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How long will the PV venture funding boom continue? September 14, 2007

Posted by fukumimi in Economy & Business, Energy, Japan, Overseas.
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Lots of and lots of money being ploughed into photovoltaics at the moment, especially hot is non-Si thin film solar. Nanosolar, Heliovolt, Miasole, Solyndra, DayStar, the list goes on. Each one has raised tens of millions of $ of VC financing. Most of these non-Si PV companies are doing CIGS (Cu-In-Ga-Se) thin films or variations thereof, but it seems things are not going to plan in the world of thin film solar ventures. Lots of reported management changes, including this latest one, but the money keeps pouring in.

It appears the companies are finding the transition from the lab to factory a bit more difficult than they had imagined.

To be fair, First Solar (NASDAQ:FSLR)seems to be doing great, recently closing a $1B+ deal with EdF. (Current market cap $7.2B) They have a different technology, based on a CdTe thin film process.

Meanwhile, Si-based PVs keep on being cranked out, and the supply side issues for Si are being addressed with PV grade Si production ramping up.

Of course, some people are further along the path to mass production CIGS-type PV cell production. Whilst Japan is recognized as a significant player in Si PV production, the competition to the thin film PV ventures from Japanese interests have not really been convered in much detail (the cleantech community seems aware of these Japanese players, but the investment community seems to prefer to pretend this competition does not exist). You see statements like this from the above CNET article –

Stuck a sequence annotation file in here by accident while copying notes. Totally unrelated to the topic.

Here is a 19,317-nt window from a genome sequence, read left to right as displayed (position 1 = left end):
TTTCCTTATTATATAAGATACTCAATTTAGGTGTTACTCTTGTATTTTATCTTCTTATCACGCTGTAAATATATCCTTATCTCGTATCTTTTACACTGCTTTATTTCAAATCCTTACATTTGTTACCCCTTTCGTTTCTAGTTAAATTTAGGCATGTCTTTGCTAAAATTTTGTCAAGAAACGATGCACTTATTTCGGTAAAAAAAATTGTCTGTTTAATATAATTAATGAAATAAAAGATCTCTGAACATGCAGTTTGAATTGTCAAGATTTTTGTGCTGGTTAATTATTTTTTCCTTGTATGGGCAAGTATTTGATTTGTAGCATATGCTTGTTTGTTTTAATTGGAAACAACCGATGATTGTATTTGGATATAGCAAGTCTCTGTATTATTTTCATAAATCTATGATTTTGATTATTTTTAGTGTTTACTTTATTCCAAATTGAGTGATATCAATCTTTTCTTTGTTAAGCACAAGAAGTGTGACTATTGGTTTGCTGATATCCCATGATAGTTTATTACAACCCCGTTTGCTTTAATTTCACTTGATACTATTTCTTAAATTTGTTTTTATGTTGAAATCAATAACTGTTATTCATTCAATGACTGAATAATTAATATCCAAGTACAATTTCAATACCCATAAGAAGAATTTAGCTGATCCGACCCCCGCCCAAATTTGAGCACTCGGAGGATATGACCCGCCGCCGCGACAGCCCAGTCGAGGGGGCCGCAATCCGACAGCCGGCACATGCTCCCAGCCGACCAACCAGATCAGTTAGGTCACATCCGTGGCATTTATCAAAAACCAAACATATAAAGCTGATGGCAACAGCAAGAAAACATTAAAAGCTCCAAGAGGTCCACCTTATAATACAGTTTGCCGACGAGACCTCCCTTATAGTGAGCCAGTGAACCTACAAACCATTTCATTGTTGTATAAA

“CIGS aren’t in mass manufacturing yet anywhere and cracking that problem is proving tricky. There are several companies trying to bring products out and each has a slightly different manufacturing technique.”

Honda Soltec, a 100% subsidiary of Honda Motor Company, has been selling CIGS modules since June 2007. Soltec’s manufacturing facility is currently just 27.5MW/yr, but it is expected that Honda will ramp up as large scale manufacturing techniques are validated.

Showa Shell also announced that they are building a second factory to produce CIS based modules adding a further 60MW/yr to the current 20MW/yr from their first factory which began operations last year.

Both companies have years/decades of R&D behind them, and they have immense resources in manufacturing at their disposal. I know what kind of company I would bet on to succeed in the lab to mass production transition, all else being equal. (My investment thesis focuses on this qualifier. There are plenty of areas for improvement in the current state of the art in thin film manufacturing)

Interesting to note, both companies have their PV factories in Kyushu. Kyushu, which was already dubbed Silicon Island due to its strength in the semiconductor sector (major players with production facilities include Sony, Toshiba, Mitsubishi Electric, Rohm, Toyoda Gosei, TI Japan,Canon, Kyocera, Renesas, NEC, AKM, Matushita, Yamaha, Pioneer) is rapidly becoming photovoltaic island as well, with Honda Soltec and Showa Shell being joined by players such as Fuji Electric and Mitsubishi Heavy Industries (both a-Si manufacturers), and SUMCO recently announcing that they are building a new PV silicon wafer plant in Imari with a n equivalent capacity of 300MW/yr.

Comments»

1. Chang - September 16, 2007

I’ve always expected to Martin Roscheisen’s Nanosolar to take off. He’s a hell of entrepreneur with an awesome track record. But it’s been 4 years and no big surprise from Nanosolar yet – maybe these things do take time.


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